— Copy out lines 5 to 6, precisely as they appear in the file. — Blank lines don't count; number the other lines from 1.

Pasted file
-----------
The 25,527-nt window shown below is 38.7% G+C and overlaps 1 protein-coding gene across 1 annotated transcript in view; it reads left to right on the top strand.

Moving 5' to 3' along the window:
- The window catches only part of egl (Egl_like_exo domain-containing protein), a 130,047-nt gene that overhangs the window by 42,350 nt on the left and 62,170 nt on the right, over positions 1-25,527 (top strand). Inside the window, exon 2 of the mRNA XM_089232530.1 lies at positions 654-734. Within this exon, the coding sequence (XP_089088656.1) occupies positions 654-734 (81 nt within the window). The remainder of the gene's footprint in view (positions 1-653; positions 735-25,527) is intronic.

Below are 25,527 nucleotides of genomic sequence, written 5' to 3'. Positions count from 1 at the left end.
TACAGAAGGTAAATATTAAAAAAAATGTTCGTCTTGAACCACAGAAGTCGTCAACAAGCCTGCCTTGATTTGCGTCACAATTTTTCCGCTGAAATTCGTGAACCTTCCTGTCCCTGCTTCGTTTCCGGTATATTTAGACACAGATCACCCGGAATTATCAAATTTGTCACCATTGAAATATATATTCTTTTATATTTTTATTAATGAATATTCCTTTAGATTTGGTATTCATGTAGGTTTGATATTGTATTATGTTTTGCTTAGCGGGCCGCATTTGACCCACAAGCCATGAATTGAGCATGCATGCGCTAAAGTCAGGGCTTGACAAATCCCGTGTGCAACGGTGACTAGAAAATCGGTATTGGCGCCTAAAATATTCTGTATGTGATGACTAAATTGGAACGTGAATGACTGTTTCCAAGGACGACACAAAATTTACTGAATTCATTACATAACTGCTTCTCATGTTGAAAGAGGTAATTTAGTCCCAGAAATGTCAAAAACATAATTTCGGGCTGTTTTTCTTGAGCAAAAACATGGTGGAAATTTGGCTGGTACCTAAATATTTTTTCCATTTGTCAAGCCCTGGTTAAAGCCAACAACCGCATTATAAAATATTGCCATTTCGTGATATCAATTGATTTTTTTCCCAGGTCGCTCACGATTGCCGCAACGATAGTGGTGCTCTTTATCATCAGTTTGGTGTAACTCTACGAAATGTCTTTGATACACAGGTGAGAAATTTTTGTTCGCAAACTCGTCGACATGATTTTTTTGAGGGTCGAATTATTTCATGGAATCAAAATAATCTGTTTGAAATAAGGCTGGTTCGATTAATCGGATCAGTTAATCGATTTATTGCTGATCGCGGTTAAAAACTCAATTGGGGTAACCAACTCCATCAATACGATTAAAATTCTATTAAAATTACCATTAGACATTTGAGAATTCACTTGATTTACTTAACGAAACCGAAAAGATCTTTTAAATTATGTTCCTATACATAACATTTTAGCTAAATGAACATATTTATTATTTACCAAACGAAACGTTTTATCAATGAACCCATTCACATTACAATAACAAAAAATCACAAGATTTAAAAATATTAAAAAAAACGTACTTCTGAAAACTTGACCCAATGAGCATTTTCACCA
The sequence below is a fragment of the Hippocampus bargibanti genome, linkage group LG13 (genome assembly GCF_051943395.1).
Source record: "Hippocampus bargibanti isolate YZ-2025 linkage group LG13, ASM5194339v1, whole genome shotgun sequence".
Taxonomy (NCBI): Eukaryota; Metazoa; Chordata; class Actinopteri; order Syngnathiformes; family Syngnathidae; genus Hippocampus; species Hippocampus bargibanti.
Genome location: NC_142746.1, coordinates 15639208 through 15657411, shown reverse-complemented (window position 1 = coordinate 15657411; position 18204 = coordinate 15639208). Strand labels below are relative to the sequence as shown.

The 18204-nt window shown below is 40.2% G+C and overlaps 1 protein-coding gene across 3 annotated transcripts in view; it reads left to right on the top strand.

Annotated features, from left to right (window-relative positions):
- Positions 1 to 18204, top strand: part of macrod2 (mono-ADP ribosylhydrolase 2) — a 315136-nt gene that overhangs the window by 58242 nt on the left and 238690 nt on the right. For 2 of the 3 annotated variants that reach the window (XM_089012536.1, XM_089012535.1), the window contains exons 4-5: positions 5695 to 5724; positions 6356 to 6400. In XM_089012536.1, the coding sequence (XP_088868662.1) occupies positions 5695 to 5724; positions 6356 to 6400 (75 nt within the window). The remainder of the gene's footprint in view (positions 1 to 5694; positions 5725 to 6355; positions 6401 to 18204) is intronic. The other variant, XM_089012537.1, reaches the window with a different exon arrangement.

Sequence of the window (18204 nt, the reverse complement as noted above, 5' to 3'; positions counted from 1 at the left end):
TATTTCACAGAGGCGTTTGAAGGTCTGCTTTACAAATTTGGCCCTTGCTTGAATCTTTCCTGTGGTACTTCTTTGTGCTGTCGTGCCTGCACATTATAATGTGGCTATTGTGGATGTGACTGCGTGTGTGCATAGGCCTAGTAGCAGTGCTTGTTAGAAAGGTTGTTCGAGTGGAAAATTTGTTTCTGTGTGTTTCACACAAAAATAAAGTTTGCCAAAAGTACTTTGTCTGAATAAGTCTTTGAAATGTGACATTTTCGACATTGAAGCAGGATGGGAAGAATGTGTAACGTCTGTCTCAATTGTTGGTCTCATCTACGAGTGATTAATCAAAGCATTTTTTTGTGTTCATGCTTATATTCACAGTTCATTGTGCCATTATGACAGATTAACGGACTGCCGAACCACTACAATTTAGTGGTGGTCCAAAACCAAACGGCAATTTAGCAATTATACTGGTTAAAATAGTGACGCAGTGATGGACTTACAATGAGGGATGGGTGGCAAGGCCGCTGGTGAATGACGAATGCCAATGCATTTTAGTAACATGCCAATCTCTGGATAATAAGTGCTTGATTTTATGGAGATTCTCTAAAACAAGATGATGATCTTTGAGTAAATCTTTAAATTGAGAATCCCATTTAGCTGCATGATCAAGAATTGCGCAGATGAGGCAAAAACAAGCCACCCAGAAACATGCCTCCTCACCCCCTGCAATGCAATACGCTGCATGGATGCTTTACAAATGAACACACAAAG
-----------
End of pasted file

TACAGAAGGTAAATATTAAAAAAAATGTTCGTCTTGAACCACAGAAGTCGTCAACAAGCCTGCCTTGATTTGCGTCACAATTTTTCCGCTGAAATTCGTGAACCTTCCTGTCCCTGCTTCGTTTCCGGTATATTTAGACACAGATCACCCGGAATTATCAAATTTGTCACCATTGAAATATATATTCTTTTATATTTTTATTAATGAATATTCCTTTAGATTTGGTATTCATGTAGGTTTGATATTGTATTATGTTTTGCTTAGCGGGCCGCATTTGACCCACAAGCCATGAATTGAGCATGCATGCGCTAAAGTCAGGGCTTGACAAATCCCGTGTGCAACGGTGACTAGAAAATCGGTATTGGCGCCTAAAATATTCTGTATGTGATGACTAAATTGGAACGTGAATGACTGTTTCCAAGGACGACACAAAATTTACTGAATTCATTACATAACTGCTTCTCATGTTGAAAGAGGTAATTTAGTCCCAGAAATGTCAAAAACATAATTTCGGGCTGTTTTTCTTGAGCAAAAACATGGTGGAAATTTGGCTGGTACCTAAATATTTTTTCCATTTGTCAAGCCCTGGTTAAAGCCAACAACCGCATTATAAAATATTGCCATTTCGTGATATCAATTGATTTTTTTCCCAGGTCGCTCACGATTGCCGCAACGATAGTGGTGCTCTTTATCATCAGTTTGGTGTAACTCTACGAAATGTCTTTGATACACAGGTGAGAAATTTTTGTTCGCAAACTCGTCGACATGATTTTTTTGAGGGTCGAATTATTTCATGGAATCAAAATAATCTGTTTGAAATAAGGCTGGTTCGATTAATCGGATCAGTTAATCGATTTATTGCTGATCGCGGTTAAAAACTCAATTGGGGTAACCAACTCCATCAATACGATTAAAATTCTATTAAAATTACCATTAGACATTTGAGAATTCACTTGATTTACTTAACGAAACCGAAAAGATCTTTTAAATTATGTTCCTATACATAACATTTTAGCTAAATGAACATATTTATTATTTACCAAACGAAACGTTTTATCAATGAACCCATTCACATTACAATAACAAAAAATCACAAGATTTAAAAATATTAAAAAAAACGTACTTCTGAAAACTTGACCCAATGAGCATTTTCACCA
The sequence below is a fragment of the Hippocampus bargibanti genome, linkage group LG13 (genome assembly GCF_051943395.1).